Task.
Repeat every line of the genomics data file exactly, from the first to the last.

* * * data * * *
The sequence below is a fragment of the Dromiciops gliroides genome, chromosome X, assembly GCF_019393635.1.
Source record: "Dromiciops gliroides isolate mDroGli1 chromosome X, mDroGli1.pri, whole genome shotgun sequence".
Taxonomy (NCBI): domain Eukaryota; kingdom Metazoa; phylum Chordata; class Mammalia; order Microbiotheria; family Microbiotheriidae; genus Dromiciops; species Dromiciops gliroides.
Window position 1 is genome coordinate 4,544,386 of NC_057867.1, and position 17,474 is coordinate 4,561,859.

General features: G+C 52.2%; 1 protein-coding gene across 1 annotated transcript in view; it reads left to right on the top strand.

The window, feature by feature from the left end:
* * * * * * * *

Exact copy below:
The sequence below is a fragment of the Dromiciops gliroides genome, chromosome X, assembly GCF_019393635.1.
Source record: "Dromiciops gliroides isolate mDroGli1 chromosome X, mDroGli1.pri, whole genome shotgun sequence".
Taxonomy (NCBI): domain Eukaryota; kingdom Metazoa; phylum Chordata; class Mammalia; order Microbiotheria; family Microbiotheriidae; genus Dromiciops; species Dromiciops gliroides.
Window position 1 is genome coordinate 4,544,386 of NC_057867.1, and position 17,474 is coordinate 4,561,859.

General features: G+C 52.2%; 1 protein-coding gene across 1 annotated transcript in view; it reads left to right on the top strand.

The window, feature by feature from the left end: